• Determinants of Intrathoracic Adipose Tissue Volume and its Association with Cardiovascular Disease Risk Factors

      Liu, Xinggang; Mitchell, Braxton D. (2012)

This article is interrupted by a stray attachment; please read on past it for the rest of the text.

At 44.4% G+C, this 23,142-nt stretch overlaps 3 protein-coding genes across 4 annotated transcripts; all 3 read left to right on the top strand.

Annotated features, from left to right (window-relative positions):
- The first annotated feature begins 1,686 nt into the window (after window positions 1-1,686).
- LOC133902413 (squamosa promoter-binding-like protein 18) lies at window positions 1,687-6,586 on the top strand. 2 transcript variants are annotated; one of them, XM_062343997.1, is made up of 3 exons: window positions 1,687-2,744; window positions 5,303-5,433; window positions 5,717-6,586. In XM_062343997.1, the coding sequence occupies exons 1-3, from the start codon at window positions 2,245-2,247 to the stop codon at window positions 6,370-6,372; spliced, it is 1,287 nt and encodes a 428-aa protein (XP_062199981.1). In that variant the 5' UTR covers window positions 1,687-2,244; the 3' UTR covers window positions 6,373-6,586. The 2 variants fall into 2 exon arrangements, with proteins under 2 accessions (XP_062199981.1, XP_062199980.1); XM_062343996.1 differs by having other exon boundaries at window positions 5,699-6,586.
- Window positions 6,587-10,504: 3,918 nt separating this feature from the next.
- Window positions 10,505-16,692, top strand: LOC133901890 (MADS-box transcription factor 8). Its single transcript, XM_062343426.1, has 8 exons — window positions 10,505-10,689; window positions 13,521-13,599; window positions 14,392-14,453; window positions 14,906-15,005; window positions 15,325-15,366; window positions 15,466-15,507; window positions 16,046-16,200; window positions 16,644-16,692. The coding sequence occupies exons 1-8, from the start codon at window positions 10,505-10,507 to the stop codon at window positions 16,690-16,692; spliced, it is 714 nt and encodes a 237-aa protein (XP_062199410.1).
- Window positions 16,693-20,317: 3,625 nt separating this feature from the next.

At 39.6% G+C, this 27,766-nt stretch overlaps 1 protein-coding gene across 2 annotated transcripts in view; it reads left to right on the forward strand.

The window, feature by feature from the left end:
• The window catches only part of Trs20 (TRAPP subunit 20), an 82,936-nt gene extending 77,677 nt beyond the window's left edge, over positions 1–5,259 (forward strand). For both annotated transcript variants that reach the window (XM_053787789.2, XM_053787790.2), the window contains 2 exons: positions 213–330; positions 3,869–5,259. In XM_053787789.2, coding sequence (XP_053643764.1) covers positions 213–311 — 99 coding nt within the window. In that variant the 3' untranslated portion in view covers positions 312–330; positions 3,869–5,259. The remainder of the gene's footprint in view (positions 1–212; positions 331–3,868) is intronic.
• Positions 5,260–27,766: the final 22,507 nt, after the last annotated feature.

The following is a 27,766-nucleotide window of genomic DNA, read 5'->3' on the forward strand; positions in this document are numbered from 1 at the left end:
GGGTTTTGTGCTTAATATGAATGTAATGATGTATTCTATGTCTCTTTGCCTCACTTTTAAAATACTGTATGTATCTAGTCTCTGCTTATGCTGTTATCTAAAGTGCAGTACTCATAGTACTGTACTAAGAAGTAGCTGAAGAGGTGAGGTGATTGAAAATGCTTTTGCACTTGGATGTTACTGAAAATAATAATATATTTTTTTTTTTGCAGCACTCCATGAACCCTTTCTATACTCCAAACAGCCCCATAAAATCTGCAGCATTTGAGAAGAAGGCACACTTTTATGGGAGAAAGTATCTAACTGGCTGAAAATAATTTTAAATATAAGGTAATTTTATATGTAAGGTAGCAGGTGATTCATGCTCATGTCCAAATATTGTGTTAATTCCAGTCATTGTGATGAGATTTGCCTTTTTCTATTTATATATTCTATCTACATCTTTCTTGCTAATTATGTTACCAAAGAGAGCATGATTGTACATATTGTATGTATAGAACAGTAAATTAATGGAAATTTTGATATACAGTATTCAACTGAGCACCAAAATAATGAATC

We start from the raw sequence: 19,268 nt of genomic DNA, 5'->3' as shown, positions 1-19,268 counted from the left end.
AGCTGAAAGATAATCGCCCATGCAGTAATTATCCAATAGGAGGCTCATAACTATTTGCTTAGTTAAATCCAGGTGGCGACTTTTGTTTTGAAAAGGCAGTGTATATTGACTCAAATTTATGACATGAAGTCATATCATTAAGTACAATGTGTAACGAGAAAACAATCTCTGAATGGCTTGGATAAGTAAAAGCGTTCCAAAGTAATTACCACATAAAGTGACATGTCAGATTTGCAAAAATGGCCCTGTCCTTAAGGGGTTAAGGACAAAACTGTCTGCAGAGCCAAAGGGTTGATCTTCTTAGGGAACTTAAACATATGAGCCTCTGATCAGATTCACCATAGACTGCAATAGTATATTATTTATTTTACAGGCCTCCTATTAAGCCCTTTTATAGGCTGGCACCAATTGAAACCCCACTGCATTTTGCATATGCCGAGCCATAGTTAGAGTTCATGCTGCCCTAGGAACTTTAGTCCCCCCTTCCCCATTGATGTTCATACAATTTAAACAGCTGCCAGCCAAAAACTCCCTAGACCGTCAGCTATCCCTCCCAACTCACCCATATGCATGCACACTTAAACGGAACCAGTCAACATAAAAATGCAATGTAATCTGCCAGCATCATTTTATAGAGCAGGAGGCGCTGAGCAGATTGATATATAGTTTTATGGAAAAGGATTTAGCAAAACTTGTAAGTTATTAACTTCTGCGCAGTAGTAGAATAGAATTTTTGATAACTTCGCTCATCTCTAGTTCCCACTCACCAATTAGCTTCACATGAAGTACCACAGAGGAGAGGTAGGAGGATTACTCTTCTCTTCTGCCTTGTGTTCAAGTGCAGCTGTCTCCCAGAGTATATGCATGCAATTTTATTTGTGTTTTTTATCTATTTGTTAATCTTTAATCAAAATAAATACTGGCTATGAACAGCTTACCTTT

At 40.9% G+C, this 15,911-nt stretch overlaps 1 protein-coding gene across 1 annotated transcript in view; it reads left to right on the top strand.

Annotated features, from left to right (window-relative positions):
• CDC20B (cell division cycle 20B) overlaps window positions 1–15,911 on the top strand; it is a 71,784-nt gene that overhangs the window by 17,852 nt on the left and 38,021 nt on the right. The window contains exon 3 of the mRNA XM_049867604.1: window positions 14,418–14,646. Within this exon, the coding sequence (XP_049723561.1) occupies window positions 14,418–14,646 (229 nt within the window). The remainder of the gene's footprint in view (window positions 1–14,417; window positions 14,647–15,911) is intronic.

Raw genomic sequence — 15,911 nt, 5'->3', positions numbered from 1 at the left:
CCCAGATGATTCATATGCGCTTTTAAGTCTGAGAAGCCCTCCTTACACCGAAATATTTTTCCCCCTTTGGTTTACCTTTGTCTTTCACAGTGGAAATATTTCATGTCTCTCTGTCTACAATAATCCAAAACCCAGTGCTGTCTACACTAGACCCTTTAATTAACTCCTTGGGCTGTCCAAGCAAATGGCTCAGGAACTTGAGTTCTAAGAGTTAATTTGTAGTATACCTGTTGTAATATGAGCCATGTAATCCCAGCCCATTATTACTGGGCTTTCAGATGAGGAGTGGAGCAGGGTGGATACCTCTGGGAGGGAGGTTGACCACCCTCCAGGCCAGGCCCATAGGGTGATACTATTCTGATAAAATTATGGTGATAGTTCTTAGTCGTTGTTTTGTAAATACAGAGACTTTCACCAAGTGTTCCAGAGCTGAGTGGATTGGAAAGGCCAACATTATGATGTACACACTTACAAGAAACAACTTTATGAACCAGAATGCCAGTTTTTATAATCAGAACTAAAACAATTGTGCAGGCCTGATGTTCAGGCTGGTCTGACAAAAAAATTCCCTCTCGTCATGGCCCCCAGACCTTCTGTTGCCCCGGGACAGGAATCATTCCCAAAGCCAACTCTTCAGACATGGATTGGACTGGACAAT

Background: The volume of intrathoracic fat has been associated in some studies with cardiovascular diseases risk factors. To further assess the role of intrathoracic fat in coronary atherosclerosis risk, we measured the volume of intrathoracic fat in 910 relatively healthy Amish adults from Lancaster County, PA, and assessed correlations of intrathoracic fat volume and its two subcomponents with cardiovascular risk factors and coronary artery calcification (CAC). Further we also explored the heritability and genetic determinants of intrathoracic fat volume. Methods and results: Intrathoracic fat, epicardial and pericardial fat volume were measured from EBCT scans (3-mm thickness) obtained from the right pulmonary artery to the diaphragm. There was high correlation between epicardial, pericardial and intrathoracic fat volume. Similar findings were observed while examine intrathoracic, epicardial and pericardial fat volume. Epicardial fat volume was significantly correlated with older age (p<0.001), male gender (p<0.01), and increasing BMI (p<0.001). Multivariate regression model was used to evaluate the correlation between epicardial fat volume and cardiovascular disease risk factors while adjusting for age, gender, family structure and BMI. Epicardial fat volume was associated with higher systolic (p<0.01) and diastolic (p=0.04) blood pressure, higher pulse pressure (p=0.02), higher levels of fasting glucose, insulin, triglycerides (p<0.001) and total cholesterol (p=0.05). After adjusting for BMI or waist circumference, the above associations were diminished and no longer statistically significant. Neither coronary calcification score nor coronary calcification presence (coronary calcification score>0) was associated with increased epicardial fat volume after adjusting for age and gender. Similar associations were found examining pericardial and intrathoracic fat volume. Genetic analysis revealed that intrathoracic fat shares both environmental and genetic determinants with other obesity traits. Our genome wide association analysis and targeted SNPs analysis identified several candidate SNPs/genes which might be specifically associated with this regional fat deposit. Conclusions: We conclude that intrathoracic fat volume is significantly correlated with adverse cardiovascular risk factors (although not with increased CAC) in age and gender adjusted models. However, the associations were not independent of BMI. Intrathoracic fat volume closely correlates with various obesity measurements, except liver fat, by sharing both similar environmental and genetic influences.